Dr Kate Stannage

I recently won the Excellence in Women’s Leadership Award. Why am I telling you this? It’s certainly not for self-promotion or the need for acclaim. No, I am telling you this because it is an example of how far surgery has come, and how far we still have to go in recognition of gender equality and meritocracy.

My first reaction when I was informed about the award was, ‘Why me? What have I done that’s so special?’ I looked at the award winners in other states, household names such as Magda Szubanski, Gillian Triggs and Nova Peris. I felt somewhat inadequate and a bit embarrassed. But then I spoke to my colleagues, friends and family and realised that as a female orthopaedic surgeon, achieving leadership roles and parity with male surgeons is actually fairly noteworthy.

So, I guess a few facts about orthopaedic surgery need to be stated. In Australia about 3% of the consultant orthopaedic workforce is female. This is significantly less than the often-reported standard of Chairs of ASX-listed companies, which currently stands at 6%.

In WA there are only three female orthopaedic surgeons! Three extraordinary orthopaedic surgeons!

Two of us are Heads of Orthopaedic Departments, two have sat on the Australian Orthopaedic Association (WA) Executive Board and two of us currently sit on the Regional Training Committee for the AOA training scheme.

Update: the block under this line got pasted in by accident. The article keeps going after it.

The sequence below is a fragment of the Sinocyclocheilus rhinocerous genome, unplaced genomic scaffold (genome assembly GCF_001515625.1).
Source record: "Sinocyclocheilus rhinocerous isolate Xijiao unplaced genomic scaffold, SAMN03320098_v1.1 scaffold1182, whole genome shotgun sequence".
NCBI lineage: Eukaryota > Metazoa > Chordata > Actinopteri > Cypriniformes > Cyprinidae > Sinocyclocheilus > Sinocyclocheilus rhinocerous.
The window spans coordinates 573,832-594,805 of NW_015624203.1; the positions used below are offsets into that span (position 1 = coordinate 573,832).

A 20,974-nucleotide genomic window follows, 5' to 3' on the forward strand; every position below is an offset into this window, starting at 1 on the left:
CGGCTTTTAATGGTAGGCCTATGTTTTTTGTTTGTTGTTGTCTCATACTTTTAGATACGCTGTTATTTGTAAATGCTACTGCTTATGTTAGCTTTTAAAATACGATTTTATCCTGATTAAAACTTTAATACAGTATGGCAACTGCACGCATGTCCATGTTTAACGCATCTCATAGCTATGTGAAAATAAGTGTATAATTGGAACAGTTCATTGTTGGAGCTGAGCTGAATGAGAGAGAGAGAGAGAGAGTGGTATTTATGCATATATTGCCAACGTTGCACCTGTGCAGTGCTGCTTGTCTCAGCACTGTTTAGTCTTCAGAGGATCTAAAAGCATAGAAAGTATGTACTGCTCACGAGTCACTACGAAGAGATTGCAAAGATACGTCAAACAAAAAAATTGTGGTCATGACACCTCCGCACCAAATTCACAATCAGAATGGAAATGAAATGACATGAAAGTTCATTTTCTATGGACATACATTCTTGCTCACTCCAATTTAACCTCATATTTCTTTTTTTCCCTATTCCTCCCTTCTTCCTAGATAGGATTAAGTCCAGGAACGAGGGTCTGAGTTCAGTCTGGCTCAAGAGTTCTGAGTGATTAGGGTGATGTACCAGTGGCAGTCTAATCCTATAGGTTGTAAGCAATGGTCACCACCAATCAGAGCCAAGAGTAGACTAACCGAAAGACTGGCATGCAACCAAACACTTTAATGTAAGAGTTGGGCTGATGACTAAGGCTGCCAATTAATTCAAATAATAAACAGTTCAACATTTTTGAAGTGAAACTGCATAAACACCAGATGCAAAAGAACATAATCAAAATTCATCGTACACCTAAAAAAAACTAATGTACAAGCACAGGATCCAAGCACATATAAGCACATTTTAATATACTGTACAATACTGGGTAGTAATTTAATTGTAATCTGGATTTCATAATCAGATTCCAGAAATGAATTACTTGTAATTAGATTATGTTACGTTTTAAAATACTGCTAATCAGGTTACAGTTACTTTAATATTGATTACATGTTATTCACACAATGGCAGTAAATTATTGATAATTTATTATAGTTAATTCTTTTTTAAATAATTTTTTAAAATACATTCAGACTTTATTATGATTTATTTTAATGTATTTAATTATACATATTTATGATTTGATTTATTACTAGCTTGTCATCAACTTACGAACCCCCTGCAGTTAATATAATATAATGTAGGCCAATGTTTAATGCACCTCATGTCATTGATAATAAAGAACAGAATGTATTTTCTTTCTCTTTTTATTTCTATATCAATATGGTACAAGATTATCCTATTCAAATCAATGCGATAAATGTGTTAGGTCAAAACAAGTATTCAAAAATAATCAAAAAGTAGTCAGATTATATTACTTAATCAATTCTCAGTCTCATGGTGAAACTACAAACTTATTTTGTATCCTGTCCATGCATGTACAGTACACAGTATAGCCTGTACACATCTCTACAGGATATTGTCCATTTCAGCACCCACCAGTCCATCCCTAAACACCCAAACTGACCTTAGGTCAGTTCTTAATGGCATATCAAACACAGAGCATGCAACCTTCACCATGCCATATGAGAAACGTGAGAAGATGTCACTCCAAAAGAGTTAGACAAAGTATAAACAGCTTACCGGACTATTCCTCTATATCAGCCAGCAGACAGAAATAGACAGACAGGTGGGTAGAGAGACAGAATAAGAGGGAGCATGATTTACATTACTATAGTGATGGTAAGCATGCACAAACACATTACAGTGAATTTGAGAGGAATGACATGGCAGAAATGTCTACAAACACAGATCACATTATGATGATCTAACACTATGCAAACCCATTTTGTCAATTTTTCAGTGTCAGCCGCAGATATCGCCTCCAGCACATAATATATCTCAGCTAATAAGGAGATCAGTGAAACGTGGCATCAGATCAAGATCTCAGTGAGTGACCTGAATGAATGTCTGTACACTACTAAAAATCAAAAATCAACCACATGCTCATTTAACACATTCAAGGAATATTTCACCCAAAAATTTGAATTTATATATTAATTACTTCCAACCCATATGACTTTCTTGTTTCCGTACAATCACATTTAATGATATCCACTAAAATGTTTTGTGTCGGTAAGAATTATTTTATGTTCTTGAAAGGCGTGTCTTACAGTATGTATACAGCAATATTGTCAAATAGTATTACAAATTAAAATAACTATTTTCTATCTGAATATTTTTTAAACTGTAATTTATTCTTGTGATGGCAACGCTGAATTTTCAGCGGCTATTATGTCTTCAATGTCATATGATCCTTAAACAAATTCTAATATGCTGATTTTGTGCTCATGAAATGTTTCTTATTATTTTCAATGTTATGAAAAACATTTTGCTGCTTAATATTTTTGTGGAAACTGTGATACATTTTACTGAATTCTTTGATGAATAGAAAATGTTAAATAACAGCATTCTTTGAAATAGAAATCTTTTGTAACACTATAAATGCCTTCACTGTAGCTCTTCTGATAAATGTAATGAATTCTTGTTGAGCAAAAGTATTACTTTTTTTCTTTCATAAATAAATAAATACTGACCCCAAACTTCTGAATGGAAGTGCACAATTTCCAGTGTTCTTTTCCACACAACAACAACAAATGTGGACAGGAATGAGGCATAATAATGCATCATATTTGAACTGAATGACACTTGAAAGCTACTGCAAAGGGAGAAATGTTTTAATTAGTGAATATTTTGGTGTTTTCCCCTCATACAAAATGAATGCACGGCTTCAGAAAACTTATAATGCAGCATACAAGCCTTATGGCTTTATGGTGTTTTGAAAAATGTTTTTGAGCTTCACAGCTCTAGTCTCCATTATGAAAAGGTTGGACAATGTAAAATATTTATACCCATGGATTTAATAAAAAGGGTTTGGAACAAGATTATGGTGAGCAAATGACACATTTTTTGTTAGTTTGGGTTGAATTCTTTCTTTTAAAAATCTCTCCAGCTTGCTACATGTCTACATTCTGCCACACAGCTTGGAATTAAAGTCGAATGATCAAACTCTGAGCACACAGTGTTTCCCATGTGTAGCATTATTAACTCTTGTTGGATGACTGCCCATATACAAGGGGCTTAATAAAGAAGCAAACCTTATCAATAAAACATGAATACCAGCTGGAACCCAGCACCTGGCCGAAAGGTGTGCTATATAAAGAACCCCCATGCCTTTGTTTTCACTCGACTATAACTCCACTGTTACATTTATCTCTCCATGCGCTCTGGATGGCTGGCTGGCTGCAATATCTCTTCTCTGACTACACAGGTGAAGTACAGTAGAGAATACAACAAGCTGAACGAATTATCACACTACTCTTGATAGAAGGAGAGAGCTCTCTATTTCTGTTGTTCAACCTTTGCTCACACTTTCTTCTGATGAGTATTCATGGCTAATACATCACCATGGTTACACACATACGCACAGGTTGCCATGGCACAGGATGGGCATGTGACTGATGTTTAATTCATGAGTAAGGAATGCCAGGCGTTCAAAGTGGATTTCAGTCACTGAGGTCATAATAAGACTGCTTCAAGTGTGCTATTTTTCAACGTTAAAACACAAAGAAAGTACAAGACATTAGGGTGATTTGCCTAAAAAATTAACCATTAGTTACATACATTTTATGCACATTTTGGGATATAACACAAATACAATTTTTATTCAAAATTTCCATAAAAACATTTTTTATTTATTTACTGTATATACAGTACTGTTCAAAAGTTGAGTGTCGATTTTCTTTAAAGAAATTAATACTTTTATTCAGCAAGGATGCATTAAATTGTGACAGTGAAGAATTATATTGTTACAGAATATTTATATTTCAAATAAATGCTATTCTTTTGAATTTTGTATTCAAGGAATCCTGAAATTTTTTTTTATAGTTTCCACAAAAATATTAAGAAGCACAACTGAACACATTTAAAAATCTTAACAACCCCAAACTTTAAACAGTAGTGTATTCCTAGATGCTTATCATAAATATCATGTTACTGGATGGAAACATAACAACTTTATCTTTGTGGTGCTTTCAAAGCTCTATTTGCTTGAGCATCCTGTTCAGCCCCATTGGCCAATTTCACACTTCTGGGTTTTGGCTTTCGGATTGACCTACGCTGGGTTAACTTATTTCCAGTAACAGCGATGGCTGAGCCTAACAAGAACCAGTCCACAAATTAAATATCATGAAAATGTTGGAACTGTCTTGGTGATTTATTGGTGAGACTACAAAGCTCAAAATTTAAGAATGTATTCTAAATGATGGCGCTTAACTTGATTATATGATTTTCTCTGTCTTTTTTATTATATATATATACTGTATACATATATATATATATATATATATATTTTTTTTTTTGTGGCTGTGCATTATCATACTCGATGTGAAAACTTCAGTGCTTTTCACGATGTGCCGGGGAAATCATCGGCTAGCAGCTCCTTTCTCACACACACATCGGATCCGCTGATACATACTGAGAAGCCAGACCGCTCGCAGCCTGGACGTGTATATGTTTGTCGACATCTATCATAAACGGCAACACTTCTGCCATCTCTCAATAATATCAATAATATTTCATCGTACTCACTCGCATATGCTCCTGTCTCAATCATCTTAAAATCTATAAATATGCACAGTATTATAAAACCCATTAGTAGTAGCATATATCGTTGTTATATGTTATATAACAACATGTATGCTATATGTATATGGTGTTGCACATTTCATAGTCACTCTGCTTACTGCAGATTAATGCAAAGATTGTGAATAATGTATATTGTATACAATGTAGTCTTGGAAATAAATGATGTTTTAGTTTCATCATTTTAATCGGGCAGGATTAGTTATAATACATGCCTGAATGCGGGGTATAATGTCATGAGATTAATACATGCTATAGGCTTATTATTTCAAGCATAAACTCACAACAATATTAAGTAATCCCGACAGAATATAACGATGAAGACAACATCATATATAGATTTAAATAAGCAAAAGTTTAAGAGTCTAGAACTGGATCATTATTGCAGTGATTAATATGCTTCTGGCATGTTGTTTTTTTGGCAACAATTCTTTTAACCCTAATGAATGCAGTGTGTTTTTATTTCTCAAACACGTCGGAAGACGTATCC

Orthopaedic surgery obviously remains a challenge in the current climate of increasing diversity in the workforce. The challenges are real; the workload is demanding; the on-call commitment as a training registrar is gruelling.

Having children while training remains difficult although, for all aspiring trainees out there who might be reading this, I had two children while training and survived! Some other states have accommodated part-time training, but this isn’t happening in WA.

There’s a lot of work being done within the AOA focusing on diversity in surgery. There are new regulations regarding appropriateness of material presented at scientific meetings. A diversity strategy plan is about to be launched and there’s an active Orthopaedic Women’s Link that promotes and supports women in orthopaedic surgery.

So, why did I get this award? I’m Head of the Department of Orthopaedic Surgery at PCH. I’m the first female sub-specialty President of an orthopaedic society (Australian Paediatric Orthopaedic Society). I also sit on the board of Australian Doctors for Africa and coordinate the Club-Foot programs in Madagascar and Somaliland. I advise the not-for-profit organisation Healthy Hips Australia and teach the Pacific Island Orthopaedic Association trainees. A lot of these are ‘firsts’ for women in orthopaedics, so I guess I was deemed to be a worthy recipient.

My hope is that one day there will be lots of women in orthopaedics. Unfortunately, I don’t have the magic key to unlock diversity in this particular field. However, I do know that in surgery more broadly, ‘diversity’ is no longer a dirty word.

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